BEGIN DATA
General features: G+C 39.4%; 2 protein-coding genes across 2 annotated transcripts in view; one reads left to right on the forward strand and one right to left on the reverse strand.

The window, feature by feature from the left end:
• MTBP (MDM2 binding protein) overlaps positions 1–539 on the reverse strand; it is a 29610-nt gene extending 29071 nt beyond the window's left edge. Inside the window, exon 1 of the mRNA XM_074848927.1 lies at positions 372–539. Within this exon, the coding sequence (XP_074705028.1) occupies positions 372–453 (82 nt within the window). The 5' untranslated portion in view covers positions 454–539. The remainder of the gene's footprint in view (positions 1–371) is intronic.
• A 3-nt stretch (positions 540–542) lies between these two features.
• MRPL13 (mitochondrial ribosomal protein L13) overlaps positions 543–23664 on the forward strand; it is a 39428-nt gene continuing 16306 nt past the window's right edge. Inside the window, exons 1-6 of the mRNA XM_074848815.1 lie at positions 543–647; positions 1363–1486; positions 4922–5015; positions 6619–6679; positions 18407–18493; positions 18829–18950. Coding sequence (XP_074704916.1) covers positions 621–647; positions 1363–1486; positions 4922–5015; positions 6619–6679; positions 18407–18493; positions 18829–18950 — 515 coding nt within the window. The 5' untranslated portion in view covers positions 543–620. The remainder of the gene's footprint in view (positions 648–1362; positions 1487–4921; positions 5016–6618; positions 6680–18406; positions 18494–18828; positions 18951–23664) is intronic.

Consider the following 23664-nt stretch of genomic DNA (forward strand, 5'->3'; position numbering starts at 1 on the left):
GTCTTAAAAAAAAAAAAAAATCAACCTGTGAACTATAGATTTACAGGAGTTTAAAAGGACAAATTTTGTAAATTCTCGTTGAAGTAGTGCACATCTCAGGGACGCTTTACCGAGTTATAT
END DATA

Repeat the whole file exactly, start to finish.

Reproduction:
General features: G+C 39.4%; 2 protein-coding genes across 2 annotated transcripts in view; one reads left to right on the forward strand and one right to left on the reverse strand.

The window, feature by feature from the left end:
• MTBP (MDM2 binding protein) overlaps positions 1–539 on the reverse strand; it is a 29610-nt gene extending 29071 nt beyond the window's left edge. Inside the window, exon 1 of the mRNA XM_074848927.1 lies at positions 372–539. Within this exon, the coding sequence (XP_074705028.1) occupies positions 372–453 (82 nt within the window). The 5' untranslated portion in view covers positions 454–539. The remainder of the gene's footprint in view (positions 1–371) is intronic.
• A 3-nt stretch (positions 540–542) lies between these two features.
• MRPL13 (mitochondrial ribosomal protein L13) overlaps positions 543–23664 on the forward strand; it is a 39428-nt gene continuing 16306 nt past the window's right edge. Inside the window, exons 1-6 of the mRNA XM_074848815.1 lie at positions 543–647; positions 1363–1486; positions 4922–5015; positions 6619–6679; positions 18407–18493; positions 18829–18950. Coding sequence (XP_074704916.1) covers positions 621–647; positions 1363–1486; positions 4922–5015; positions 6619–6679; positions 18407–18493; positions 18829–18950 — 515 coding nt within the window. The 5' untranslated portion in view covers positions 543–620. The remainder of the gene's footprint in view (positions 648–1362; positions 1487–4921; positions 5016–6618; positions 6680–18406; positions 18494–18828; positions 18951–23664) is intronic.

Consider the following 23664-nt stretch of genomic DNA (forward strand, 5'->3'; position numbering starts at 1 on the left):
GTCTTAAAAAAAAAAAAAAATCAACCTGTGAACTATAGATTTACAGGAGTTTAAAAGGACAAATTTTGTAAATTCTCGTTGAAGTAGTGCACATCTCAGGGACGCTTTACCGAGTTATAT